What is abuse? Is it just an abuser simply using their power to take advantage of one weaker than them? Why would someone just sit back and allow the abuser to do them harm? Is it possible that the abuse even sees the abuse as empowering? These are some of the uncomfortable thoughts that are bound to come to you when you watch Slalom.
Slalom is a 2021 film by French filmmaker Charlene Favier. It was selected to screen at the 2020 Cannes Film Festival in the First Features section before the festival was canceled due to the COVID-19 pandemic.
So, let’s see what this film is all about.
Warning: Spoilers Ahead!
‘Slalom’ Plot Summary
The film follows Lyz Lopez, a 15-year-old up-an-coming skiing star who’s under training by ex-champion Fred. As the film unfurls, Fred’s tutoring crosses into the realm of emotional and physical abuse. It further leads to developing an unhealthy physical relationship that gives validation to them both.
The premise, especially the fact that the protagonist is an underage girl, makes this film uncomfortable. Its brilliant cinematography adds a whole layer of coldness which seeps into the sex scenes as well, making it a picturesque presentation of abuse that is both attractive and – at times – erotic, albeit disgusting. You’re forced to question your own standing in this whole ordeal.
Not All Men
Now here’s the thing, the age of consent in France is 15, making Fred & Lyz’s liaison legal. It isn’t only Fred’s actions that trigger their relationship, but also Lyz’s broken family; she’s looking for validation, for acceptance, and manages to find it in the powerplay between coach and student. She gives in to Fred’s abusive training in a masochistic manner which leads her to feel empowered. However, that soon leads to Fred making advances that result in sexual abuse.
Whenever talks of abuse and rape are brought up, many men are quick to respond with ‘not all men!’ Put yourself in Fred’s shoes, and you’d probably find it difficult to shrug off advances from an attractive girl like Lyz. However, she isn’t the only one making advances. The way the film portrays this abusive relationship makes it difficult to choose a side and definitely leaves audiences confused. I can imagine many folks (both men and women) defending Fred’s advances as just succumbing to Lyz’s flirting. There will be others who’ll stand up for Lyz, stating she’s underage and doesn’t have the right kind of emotional support to understand the situation.
The point isn’t who’s at fault. Instead, it’s looking at how and why abuse even happens. Slalom doesn’t present a wholly black and white picture, where the abuser is clearly taking advantage while the abusee is a helpless damsel in distress. Instead, it chooses to show you the flawed reasoning behind Lyz’s unhealthy submission compellingly and convincingly, all the while showing us how she’s coping with it.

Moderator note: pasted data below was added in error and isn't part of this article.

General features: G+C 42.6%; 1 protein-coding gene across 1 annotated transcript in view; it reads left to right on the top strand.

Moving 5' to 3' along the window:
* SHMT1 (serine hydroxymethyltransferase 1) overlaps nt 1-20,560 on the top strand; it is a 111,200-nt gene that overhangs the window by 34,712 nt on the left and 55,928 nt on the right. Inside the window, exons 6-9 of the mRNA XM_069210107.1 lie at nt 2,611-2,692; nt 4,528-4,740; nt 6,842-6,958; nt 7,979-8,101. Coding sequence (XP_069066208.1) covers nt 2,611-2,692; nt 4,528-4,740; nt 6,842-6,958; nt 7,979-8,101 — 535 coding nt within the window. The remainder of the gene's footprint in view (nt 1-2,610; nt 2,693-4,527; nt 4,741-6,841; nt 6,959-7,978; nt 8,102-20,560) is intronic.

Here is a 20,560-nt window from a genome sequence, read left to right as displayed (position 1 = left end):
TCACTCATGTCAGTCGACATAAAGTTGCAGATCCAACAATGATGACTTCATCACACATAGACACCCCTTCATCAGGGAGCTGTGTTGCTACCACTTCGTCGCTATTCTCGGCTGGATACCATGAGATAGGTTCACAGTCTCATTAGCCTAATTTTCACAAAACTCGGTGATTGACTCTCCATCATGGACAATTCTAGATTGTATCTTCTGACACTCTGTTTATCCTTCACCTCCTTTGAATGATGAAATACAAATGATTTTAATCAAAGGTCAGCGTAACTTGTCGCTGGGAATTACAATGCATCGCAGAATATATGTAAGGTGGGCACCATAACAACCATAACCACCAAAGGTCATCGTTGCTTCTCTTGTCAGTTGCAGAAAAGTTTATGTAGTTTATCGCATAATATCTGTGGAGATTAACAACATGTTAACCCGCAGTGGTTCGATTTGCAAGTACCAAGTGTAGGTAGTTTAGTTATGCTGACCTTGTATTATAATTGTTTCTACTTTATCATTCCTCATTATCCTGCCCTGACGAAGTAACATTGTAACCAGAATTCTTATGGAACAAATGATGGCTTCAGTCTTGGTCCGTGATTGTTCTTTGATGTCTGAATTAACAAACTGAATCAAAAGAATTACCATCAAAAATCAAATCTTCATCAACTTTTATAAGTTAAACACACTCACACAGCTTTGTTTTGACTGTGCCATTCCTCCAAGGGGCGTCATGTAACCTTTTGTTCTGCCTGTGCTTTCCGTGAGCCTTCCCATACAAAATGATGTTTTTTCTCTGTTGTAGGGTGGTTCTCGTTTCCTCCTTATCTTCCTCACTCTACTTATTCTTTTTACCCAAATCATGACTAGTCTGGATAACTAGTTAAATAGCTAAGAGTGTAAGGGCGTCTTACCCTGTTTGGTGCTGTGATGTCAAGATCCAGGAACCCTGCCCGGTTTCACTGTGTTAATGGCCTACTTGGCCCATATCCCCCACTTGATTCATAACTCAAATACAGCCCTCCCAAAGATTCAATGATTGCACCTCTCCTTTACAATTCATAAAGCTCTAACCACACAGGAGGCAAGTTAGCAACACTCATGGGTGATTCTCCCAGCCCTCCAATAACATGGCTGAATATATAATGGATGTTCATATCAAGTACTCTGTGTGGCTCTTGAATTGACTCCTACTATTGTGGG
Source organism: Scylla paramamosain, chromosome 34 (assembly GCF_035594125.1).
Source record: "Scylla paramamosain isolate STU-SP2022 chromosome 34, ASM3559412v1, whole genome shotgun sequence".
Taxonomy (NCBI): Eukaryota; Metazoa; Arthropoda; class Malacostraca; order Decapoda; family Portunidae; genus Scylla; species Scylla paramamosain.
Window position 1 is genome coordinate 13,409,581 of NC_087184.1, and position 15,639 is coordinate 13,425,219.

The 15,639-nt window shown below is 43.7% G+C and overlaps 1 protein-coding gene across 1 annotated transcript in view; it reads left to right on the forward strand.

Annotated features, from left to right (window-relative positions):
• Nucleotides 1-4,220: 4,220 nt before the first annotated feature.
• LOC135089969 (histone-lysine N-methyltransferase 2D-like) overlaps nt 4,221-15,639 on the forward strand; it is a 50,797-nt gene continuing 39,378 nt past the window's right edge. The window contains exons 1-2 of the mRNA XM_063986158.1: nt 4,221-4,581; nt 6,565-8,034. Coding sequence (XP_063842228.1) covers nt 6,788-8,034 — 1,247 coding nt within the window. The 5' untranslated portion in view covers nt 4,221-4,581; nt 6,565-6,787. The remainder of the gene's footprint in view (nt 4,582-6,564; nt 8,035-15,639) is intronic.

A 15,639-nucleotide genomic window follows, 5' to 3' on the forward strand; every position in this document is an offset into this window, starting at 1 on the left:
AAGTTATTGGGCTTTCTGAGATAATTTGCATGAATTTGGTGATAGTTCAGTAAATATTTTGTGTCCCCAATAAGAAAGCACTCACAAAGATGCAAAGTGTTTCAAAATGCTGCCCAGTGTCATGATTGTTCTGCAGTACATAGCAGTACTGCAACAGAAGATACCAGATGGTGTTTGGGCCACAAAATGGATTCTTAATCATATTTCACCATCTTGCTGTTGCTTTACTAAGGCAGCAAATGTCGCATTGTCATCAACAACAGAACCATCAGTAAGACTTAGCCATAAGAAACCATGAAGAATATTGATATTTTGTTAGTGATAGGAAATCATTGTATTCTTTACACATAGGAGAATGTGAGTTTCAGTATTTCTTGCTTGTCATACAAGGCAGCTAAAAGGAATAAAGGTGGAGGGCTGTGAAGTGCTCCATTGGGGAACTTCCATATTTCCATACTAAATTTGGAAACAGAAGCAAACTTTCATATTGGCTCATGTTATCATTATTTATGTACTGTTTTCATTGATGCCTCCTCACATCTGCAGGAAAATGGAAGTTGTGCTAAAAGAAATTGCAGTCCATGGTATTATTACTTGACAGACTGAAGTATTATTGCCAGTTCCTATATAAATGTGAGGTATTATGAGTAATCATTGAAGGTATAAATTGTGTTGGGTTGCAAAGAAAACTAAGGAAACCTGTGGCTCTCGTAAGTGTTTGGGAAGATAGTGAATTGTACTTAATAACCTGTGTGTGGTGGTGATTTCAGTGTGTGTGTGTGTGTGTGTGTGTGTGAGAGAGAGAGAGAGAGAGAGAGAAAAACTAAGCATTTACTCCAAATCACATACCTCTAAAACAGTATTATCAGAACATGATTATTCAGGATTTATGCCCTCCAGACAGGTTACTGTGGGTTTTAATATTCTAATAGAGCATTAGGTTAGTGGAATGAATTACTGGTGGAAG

‘Slalom’ Ending, Explained – Did Lyz Break The Chain of Abuse?
In the end, Lyz wins the French championship but doesn’t cherish the victory. As she’s walking away from everything alone, Fred approaches her, shouting out their future victories, to which Lyz simply says ‘No.’ That is the last spoken word of the film. So, the short answer is – yes, she breaks the chain. Whether or not Fred faces the consequences of his actions isn’t explored, but I guess that wasn’t the film’s point. This film is more about Lyz, a child from a broken family who processes the abuse she’s subjected to and learns to value herself enough to break free.
If you ask my opinion, Fred was clearly in the wrong in this film. He uses Lyz to relive his glory days, using emotional, physical, and sexual abuse to attempt to gain complete control over her person. While Lyz’s actions aren’t entirely healthy, she’s just a teenager without a safe and supportive environment at home. She needs time to process the abuse she’s going through. I found Lyz’s character very well fleshed out. Her actions, though flawed, were believable in an absolute sense.
The fact that the filmmakers have made the film grey enough to divide audiences is a great move. It makes the film layered enough to warrant a second watch. It’s not an entertaining drama, rather a nuanced dissection of the nature of abuse from the perspective of the abusee. It forces you to analyze every single move from both Lyz and Fred to try and understand the situation at play.
Slalom is a very discomforting film to watch, especially if you’ve faced abuse in the past. It can be quite triggering for some and confusing to many. The film will undoubtedly garner criticism for showing some justification of the abuser’s actions whilst also showing the flawed reasoning behind the protagonist’s succumbing. However, that’s the point.
Abuse in real life never takes a black-and-white form. Often such cases have the ‘abusee’ deal with self-doubt and self-blame, which is only made worse by ostracization when they finally speak out. Some may even find empowerment in accepting that abuse, which makes the entire concept of abuse extremely complex.
Something about this film made me think of Damien Chazelle’s Whiplash and Michael Haneke’s The Piano Teacher. Definitely give this one a watch.
Slalom is a 2021 Sports Drama film directed by French filmmaker Charlene Favier.